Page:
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Video Chat Services, From A to Zoom

The best ways to stay connected during the pandemic — and how to get started


Part of the The Coronavirus Outbreak: What You Need to Know Special Report

If you never used video conferencing or “video chat” services before the COVID-19 pandemic, you probably are doing so now, trying to teach yourself how, or at least thinking about it. After all, video chats are a safe way to interact face-to-face with those you love.

I used to hate video chatting, and avoided it if I could. But isolation prompted by the pandemic has changed my outlook. I’m still not crazy about communicating this way, though it’s become necessary. In fact, I’ve been reaching out to friends and family I haven’t seen in ages (hi, Aunt Angie).

In the process, I’ve become more familiar with video-chat services — and, gosh, there are a lot of those. Nearly all are free.

You’ve probably heard about Zoom because that service has become the default pandemic option. But there are reasons to be cautious about it (see below).

If you’re confused about which one to use, we’re here to help.

Other consumer-friendly options include Apple FaceTime, Facebook Messenger, Google Duo, Google Hangouts, Houseparty, Instagram, Snapchat, Skype, WhatsApp and WeChat. I have used them all to varying degrees, in personal and professional capacities.

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I suggest you definitely look at Houseparty, which my sister (who lives in Paris) and I love, and have embraced as our standard video chat service.

Video Chat Services (in alphabetical order):

If you’re confused about which one to use, we’re here to help. The right service for you is based on a host of factors, such as; device compatibility, ease of use, cool features, least annoying features, how many people can get on a chat at once, and which services your friends already use (or want to use). More information about each is available on their sites. And read on for some step-by-step tutorials to set you up for successful video chatting.

Apple FaceTime

If you and your friends and family are Apple-centric, this is for you.

Works on: Apple Macintosh computers and iOS devices, including iPhone smartphones, iPad tablets and the iPod touch. Heck, you can chat on the Apple Watch (but that’s audio only).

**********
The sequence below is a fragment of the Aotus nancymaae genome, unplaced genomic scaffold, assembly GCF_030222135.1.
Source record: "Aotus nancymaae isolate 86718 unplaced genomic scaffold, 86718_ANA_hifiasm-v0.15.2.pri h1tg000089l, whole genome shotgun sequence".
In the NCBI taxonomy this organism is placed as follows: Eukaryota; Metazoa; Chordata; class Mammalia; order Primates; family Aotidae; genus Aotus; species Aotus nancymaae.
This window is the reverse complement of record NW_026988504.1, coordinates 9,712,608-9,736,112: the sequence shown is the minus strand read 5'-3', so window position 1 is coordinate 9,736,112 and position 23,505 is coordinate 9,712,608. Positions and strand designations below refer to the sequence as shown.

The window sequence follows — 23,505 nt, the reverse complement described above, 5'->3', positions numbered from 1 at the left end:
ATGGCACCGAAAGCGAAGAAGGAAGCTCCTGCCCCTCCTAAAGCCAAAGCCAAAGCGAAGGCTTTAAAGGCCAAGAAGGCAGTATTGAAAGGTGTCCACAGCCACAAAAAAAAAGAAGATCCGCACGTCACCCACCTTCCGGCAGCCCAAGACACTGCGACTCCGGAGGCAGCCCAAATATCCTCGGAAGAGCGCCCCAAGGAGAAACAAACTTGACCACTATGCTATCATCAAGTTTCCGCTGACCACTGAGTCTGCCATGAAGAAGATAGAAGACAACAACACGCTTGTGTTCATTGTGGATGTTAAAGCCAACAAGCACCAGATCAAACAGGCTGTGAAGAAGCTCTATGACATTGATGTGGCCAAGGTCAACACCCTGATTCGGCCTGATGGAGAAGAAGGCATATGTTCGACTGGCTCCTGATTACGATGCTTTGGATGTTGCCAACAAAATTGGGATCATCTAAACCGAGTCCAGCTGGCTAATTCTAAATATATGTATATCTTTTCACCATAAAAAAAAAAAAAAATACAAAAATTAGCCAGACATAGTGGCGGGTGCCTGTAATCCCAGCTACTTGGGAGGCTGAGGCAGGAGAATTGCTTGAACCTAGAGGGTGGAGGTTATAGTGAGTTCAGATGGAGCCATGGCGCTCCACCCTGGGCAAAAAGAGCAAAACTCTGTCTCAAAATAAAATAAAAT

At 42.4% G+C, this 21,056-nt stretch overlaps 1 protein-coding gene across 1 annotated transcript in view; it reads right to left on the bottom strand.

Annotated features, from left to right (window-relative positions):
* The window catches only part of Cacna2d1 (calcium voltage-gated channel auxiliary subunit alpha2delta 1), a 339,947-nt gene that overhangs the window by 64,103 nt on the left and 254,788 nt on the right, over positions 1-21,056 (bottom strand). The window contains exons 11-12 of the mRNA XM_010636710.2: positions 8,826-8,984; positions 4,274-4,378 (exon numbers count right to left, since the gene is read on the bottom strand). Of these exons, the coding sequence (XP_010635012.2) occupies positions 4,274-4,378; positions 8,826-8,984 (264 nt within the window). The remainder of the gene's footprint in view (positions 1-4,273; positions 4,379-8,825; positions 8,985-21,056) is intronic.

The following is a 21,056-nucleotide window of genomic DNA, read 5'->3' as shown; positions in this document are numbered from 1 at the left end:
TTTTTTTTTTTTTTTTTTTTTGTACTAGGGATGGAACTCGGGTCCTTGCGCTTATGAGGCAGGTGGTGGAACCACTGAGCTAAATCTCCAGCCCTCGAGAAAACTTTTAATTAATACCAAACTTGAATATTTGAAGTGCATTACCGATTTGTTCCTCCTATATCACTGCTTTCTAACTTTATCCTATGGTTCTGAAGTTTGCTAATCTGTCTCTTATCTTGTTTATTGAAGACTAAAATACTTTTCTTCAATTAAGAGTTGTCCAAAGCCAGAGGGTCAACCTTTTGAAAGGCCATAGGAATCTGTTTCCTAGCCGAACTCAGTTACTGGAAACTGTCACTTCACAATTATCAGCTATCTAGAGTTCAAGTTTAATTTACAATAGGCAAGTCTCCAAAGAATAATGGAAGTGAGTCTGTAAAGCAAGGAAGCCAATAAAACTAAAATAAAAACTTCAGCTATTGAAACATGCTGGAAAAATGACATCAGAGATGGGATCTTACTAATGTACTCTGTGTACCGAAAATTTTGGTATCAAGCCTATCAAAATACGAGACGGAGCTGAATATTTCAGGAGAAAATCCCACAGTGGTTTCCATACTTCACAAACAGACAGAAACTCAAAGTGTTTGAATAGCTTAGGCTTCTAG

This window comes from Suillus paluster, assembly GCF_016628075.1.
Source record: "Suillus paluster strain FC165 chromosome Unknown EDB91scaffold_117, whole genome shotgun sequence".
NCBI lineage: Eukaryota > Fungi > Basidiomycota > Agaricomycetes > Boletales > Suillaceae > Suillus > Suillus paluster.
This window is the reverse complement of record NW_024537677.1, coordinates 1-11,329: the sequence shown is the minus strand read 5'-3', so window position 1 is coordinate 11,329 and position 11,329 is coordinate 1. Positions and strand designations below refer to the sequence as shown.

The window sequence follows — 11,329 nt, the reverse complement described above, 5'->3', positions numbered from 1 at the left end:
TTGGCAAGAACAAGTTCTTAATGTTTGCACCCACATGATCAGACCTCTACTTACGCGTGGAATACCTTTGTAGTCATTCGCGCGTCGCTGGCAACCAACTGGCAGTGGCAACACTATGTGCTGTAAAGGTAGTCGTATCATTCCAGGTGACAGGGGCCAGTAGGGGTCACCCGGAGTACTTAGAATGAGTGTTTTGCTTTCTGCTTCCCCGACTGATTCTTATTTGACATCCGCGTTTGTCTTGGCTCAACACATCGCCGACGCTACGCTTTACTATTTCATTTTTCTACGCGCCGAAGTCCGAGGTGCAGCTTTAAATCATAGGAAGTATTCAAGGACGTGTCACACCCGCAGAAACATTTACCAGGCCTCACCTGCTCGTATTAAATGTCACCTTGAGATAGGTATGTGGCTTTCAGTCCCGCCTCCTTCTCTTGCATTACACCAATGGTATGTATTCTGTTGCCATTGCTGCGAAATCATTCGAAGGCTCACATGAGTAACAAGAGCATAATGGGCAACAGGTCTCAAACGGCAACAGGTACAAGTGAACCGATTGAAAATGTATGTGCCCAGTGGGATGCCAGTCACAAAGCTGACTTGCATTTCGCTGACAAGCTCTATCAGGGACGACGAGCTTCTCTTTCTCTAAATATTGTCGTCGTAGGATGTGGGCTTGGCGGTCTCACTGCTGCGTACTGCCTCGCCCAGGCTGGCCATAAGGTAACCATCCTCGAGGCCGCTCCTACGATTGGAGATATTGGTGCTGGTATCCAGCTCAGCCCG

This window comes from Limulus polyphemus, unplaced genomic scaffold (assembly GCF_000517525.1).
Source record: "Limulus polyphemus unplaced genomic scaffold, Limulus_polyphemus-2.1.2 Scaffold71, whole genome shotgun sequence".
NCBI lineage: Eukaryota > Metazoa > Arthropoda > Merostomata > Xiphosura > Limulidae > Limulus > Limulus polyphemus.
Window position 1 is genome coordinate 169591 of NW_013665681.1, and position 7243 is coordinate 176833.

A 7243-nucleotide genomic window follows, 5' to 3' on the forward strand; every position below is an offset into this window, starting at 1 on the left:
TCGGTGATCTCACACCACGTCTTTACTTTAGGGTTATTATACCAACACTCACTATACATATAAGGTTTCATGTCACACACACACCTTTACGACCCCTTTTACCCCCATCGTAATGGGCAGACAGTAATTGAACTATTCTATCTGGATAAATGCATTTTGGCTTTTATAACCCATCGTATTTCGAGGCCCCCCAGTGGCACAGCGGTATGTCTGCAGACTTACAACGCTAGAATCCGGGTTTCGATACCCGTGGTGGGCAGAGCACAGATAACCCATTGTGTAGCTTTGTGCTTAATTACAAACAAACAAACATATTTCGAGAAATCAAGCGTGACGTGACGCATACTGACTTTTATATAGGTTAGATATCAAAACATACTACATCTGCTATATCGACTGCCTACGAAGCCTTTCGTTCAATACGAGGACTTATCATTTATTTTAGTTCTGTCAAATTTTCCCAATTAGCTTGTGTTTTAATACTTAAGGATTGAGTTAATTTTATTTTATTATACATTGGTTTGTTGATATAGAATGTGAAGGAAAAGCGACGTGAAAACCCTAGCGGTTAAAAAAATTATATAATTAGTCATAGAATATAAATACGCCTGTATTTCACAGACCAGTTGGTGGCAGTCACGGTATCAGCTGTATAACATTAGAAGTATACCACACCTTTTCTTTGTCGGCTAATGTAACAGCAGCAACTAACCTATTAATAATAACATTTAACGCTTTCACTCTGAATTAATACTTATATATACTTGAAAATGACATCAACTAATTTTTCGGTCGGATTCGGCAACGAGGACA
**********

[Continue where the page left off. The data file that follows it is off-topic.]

Simultaneous users: 32

The good: A FaceTime app is preloaded on Macs and iOS devices, and using it is easy since you’re already logged into your Apple account. The service’s interface, with face bubbles expanding and contracting as folks take turns speaking, is trippy. You can turn your head into a cartoon “Animoji,” too, and add filters and stickers.

The bad: Excluding non-Apple users is a big problem Apple doesn’t seem eager to fix. It doesn’t offer a desktop-web option for using FaceTime in a browser, as it does for many of its other services. The Animojis and other effects only work on iOS devices. Some may find the face-bubble shifting to be dizzying or nausea-inducing.

Facebook Messenger

Yes, the app you probably already use for text chat also does video.

Works on: Android, iOS, Mac, Windows, desktop web

Simultaneous users: 50

The good: Just about everyone uses Facebook. Getting started is easy: Pick one or more friends, and then tap the little camera icon.

The bad: You can also video-chat on Mac and Windows, but Messenger there only allows two-way conversations — forget about group chats. Facebook has a history of privacy and security problems, so some of your friends may politely decline to join you.

Google Duo

This is the closest Google equivalent to Apple’s FaceTime.

Works on: Android, iOS, desktop web

Simultaneous users: 12 (up from 8 just a few weeks ago in response to the pandemic).

The good: Because Duo is preinstalled on many Android phones, and is a snap to install on iPhones, it’s good for families and friends using a blend of mobile devices. It’s very easy to use. A cool “Knock Knock” feature lets the person you’re calling see you before he or she picks up.

The bad: Though Duo works in browsers on PCs and Macs, it only allows two-way conversations — forget about group chats.

Google Hangouts

If you think Duo’s desktop limits are a drag, this may be your option.

Works on: Android, iOS, desktop web.

Simultaneous users: 25

The good: Because it works everywhere, it’s popular in Google-centric crowds (I rely on it often for personal and work-related chats). A handy Chrome extension opens it in its own app-like browser window. If you use Gmail, Hangouts is conveniently built into your mail-window sidebar.

The bad: Hangouts is a famously disorganized, complex and sometimes unfathomable service. Its usability and reliability is iffy at times.

Houseparty

You’ve probably never heard of this service, but it’s worth a look.

Works on: Mobile apps for Android and iOS, and a desktop app for Mac. A Chrome extension turns the browser into a video-chat window.

Simultaneous users: 8